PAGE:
and outside the walls of this complex. Replicas of chariots, stone suits of armor, birds cast in bronze,and terra-cotta figures such as acrobats came to light, along with the remains of real horses and other animals.
Artisans, craftsmen, and laborers who died during the 36 years it took to build this complex were buried here. Some were identified by a ceramic tile fragment that served as a tombstone.
One of the first emperor’s many sons killed his brothers to gain the throne. Those royals may lie here. The skeletons are mostly male, and the tip of an arrow splits one of the skulls.
Several of the 90-some tombs in this central location have been opened. All were empty, but body parts lay in the doorways. Are these the executed concubines, mysteriously ravaged?
Historical records say Qin Shi Huang Di created a replica of his realm as his final resting place. Archaeologists have not yet dug here, fearing that exposure might damage any buried treasures.
Tools for dressing construction stones were found at this factory site. Iron handcuffs and collars suggest the workers were criminals sentenced to hard labor.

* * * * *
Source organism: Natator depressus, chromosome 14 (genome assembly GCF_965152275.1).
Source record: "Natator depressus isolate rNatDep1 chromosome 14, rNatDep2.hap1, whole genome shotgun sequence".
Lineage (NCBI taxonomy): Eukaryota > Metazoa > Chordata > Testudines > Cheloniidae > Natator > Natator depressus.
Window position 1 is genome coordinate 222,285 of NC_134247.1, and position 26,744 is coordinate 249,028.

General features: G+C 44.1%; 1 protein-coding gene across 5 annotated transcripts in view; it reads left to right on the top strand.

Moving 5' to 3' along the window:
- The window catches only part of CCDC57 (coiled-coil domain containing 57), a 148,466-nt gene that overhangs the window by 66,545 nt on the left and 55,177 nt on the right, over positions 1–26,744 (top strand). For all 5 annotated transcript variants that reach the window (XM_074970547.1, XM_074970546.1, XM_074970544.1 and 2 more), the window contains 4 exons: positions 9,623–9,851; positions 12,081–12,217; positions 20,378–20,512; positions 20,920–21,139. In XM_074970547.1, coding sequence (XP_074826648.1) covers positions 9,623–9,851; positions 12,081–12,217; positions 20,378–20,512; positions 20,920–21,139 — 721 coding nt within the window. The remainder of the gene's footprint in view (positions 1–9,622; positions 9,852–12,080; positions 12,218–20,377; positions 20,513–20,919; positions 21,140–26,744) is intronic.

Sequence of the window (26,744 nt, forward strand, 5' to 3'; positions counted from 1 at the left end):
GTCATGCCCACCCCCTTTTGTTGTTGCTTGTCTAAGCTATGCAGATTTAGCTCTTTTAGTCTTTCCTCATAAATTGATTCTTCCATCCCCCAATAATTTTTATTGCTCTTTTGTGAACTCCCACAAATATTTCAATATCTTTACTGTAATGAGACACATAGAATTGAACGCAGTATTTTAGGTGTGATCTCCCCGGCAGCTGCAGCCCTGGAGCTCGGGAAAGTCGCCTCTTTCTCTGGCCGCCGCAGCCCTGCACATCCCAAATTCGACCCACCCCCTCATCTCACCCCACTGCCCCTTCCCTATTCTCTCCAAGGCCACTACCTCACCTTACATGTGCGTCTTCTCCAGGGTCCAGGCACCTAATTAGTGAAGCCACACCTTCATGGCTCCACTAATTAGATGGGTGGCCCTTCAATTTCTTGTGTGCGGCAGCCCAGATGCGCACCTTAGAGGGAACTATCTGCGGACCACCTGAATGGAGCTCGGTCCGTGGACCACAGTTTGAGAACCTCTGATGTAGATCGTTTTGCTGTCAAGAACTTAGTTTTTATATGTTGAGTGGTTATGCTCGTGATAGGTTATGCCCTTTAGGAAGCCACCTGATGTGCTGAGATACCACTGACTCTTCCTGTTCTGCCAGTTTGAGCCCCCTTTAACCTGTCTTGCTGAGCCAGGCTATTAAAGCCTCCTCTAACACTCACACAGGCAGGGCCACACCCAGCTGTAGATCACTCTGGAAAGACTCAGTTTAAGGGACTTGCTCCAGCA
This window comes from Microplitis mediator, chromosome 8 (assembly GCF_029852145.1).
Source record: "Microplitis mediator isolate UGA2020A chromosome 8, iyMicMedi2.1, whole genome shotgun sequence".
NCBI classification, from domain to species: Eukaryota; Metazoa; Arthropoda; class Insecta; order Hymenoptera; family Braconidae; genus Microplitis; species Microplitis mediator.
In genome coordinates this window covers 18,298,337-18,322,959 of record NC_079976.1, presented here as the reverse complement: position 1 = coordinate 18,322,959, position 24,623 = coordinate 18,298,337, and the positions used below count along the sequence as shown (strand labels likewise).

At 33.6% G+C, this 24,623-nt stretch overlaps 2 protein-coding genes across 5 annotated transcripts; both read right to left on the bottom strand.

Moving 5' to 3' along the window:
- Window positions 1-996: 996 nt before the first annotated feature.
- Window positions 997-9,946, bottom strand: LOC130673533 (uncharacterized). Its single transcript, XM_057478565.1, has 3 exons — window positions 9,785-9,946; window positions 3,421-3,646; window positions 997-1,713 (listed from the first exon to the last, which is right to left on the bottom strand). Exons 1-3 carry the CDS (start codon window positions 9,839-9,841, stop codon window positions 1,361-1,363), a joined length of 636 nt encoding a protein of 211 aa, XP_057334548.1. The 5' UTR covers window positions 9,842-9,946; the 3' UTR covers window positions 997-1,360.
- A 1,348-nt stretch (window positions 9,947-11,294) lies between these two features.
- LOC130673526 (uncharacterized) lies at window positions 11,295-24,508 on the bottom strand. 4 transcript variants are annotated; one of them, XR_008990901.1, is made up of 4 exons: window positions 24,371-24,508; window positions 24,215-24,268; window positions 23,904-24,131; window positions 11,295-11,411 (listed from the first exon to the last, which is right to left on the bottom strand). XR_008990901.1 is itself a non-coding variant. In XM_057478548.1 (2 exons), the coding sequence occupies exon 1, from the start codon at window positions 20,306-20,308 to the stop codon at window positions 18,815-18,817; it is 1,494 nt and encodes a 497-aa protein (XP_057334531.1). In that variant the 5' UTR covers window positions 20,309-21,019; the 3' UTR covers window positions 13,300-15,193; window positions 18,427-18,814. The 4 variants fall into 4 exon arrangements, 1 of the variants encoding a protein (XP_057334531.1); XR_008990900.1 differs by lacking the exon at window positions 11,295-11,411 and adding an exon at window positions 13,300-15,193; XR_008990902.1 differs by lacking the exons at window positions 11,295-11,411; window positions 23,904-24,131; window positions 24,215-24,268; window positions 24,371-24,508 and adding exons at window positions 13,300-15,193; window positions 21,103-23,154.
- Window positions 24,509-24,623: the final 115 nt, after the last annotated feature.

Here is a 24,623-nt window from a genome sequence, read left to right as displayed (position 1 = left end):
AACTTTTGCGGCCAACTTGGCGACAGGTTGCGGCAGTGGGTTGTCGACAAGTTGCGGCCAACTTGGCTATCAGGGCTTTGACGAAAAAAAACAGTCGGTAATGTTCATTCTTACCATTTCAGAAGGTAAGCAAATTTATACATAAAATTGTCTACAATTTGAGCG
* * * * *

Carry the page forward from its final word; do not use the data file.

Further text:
An estimated 8,000 statues of warriors were buried in three pits less than a mile from the emperor’s tomb. Many faced east, the most likely direction of an attack.
DAISY CHUNG AND ANDREW UMENTUM, NGM STAFF; MANYUN ZOU.
SOURCES: ZHANG WEIXING AND XIUZHEN LI, ARCHAEOLOGY DEPARTMENT, EMPEROR QIN SHI HUANG’S MAUSOLEUM SITE MUSEUM;
ROBERTO CIARLA, “GIUSEPPE TUCCI” NATIONAL MUSEUM OF ORIENTAL ART
Chinese Game of Thrones
Despite the brilliance and power of the First Emperor, he was unable to make sure his eldest son succeeded him. It was a failure that had devastating consequences. Experts now believe it may have launched a bloodbath—and ultimately brought a swift end to the dynasty that Qin Shi Huang Di founded.
An account written in about 89 B.C. by Sima Qian, an official in the second dynasty, describes a time of deadly palace intrigue: One of the emperor’s many sons conspired with the chief eunuch to murder his oldest brother, the emperor’s presumed heir, and to seize the throne himself.
Now archaeologists have found tantalizing clues that the power grab was even more brutal than Sima Qian described. A group of skeletons was found with artifacts belonging to the royal family. These were mostly males, possibly the deceased emperor’s sons. One skull offers clues to their fate. It’s split by the metal bolt from a crossbow, likely shot at close range. Experts now believe these young princes may have been executed by their ambitious sibling who was trying to secure the throne for himself.